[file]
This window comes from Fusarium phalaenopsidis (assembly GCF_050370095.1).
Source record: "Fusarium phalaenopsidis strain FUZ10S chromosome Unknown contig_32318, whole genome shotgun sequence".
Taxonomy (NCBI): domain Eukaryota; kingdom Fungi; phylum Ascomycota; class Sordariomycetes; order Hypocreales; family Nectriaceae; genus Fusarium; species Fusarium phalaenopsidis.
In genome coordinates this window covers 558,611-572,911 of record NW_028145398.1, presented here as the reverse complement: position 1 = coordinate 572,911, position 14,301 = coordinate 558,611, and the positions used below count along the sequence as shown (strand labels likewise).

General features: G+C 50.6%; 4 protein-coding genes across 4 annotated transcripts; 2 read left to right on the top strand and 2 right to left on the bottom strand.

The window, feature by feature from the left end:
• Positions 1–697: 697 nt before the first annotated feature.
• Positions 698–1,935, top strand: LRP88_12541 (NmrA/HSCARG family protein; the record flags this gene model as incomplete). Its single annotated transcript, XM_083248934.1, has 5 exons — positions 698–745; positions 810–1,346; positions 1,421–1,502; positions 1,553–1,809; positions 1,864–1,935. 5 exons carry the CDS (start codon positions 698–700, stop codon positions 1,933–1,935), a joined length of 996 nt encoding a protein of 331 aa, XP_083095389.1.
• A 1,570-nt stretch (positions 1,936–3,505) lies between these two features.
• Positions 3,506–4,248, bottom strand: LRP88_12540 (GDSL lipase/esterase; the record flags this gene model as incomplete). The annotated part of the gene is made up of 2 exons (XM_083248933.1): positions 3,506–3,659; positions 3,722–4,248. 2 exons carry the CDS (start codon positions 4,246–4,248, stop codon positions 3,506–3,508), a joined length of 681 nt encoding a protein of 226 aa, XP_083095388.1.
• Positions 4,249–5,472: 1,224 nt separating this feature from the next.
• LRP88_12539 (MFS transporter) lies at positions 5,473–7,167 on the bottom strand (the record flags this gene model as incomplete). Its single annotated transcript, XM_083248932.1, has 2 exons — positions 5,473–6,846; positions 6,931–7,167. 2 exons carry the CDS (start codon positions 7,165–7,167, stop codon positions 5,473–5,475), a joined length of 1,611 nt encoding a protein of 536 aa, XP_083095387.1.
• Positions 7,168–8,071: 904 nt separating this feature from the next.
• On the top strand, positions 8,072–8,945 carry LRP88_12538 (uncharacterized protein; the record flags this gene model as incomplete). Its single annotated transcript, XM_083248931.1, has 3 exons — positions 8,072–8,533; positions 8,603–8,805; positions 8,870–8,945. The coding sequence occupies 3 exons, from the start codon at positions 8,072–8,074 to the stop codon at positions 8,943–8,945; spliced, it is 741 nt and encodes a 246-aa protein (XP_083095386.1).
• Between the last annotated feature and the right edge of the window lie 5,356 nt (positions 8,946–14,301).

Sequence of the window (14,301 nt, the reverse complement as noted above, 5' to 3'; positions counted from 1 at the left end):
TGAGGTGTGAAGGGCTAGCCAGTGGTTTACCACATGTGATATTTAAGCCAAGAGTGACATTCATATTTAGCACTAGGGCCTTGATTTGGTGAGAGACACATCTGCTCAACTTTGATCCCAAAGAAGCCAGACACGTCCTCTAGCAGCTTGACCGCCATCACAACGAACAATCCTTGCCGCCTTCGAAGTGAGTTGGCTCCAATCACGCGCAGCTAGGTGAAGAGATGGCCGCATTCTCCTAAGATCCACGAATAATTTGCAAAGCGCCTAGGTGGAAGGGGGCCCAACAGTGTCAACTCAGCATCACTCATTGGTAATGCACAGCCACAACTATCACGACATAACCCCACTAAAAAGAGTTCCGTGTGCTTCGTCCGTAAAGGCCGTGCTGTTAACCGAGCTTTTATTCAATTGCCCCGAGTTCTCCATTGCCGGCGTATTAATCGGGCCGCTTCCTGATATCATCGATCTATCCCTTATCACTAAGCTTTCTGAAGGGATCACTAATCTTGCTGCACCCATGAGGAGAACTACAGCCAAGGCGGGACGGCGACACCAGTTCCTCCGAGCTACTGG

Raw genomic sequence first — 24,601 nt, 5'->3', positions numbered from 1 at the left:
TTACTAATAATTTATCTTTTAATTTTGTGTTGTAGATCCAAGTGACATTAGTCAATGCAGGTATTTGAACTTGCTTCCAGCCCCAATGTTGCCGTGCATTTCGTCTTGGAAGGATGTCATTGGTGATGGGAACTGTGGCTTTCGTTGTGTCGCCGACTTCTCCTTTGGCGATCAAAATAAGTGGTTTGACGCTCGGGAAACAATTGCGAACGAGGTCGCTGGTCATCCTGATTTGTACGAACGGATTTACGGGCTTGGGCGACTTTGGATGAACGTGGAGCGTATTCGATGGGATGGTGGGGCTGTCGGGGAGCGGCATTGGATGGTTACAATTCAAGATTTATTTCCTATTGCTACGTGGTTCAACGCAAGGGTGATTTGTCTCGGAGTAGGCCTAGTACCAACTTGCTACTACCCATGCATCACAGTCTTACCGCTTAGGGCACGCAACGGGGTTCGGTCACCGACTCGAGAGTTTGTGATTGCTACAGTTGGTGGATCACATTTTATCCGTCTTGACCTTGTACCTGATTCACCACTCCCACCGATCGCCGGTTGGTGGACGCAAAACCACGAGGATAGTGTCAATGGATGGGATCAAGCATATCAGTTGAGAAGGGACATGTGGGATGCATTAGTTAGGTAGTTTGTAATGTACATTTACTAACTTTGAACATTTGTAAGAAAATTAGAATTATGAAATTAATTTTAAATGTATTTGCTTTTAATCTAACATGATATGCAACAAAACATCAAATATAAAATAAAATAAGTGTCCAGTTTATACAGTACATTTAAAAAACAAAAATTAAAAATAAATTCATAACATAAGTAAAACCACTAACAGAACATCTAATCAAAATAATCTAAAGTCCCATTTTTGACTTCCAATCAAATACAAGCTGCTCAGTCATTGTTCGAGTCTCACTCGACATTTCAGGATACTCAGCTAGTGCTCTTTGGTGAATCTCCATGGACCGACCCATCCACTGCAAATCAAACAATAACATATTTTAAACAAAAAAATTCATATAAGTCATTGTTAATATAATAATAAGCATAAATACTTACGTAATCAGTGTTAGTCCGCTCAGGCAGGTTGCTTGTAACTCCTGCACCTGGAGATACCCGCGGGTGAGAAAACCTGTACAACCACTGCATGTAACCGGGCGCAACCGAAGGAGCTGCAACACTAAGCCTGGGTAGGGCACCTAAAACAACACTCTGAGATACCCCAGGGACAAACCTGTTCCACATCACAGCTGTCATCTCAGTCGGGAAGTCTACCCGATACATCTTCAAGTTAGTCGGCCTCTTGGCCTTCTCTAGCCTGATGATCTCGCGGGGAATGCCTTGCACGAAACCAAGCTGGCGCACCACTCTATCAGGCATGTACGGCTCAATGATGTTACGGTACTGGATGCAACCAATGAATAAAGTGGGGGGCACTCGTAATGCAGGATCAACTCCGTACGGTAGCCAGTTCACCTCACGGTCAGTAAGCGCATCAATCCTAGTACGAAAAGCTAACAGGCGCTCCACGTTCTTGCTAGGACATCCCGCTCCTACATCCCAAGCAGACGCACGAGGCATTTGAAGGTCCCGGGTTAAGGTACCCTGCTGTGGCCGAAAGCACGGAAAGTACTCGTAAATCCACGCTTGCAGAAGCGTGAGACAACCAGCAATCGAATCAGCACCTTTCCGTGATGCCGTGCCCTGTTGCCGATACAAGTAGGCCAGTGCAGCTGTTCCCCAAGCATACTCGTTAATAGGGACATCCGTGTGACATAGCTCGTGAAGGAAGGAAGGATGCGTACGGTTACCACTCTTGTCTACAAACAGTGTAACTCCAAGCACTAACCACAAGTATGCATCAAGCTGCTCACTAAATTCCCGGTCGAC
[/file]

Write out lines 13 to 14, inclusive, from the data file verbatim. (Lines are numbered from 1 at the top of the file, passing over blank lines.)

• Positions 7,168–8,071: 904 nt separating this feature from the next.
• On the top strand, positions 8,072–8,945 carry LRP88_12538 (uncharacterized protein; the record flags this gene model as incomplete). Its single annotated transcript, XM_083248931.1, has 3 exons — positions 8,072–8,533; positions 8,603–8,805; positions 8,870–8,945. The coding sequence occupies 3 exons, from the start codon at positions 8,072–8,074 to the stop codon at positions 8,943–8,945; spliced, it is 741 nt and encodes a 246-aa protein (XP_083095386.1).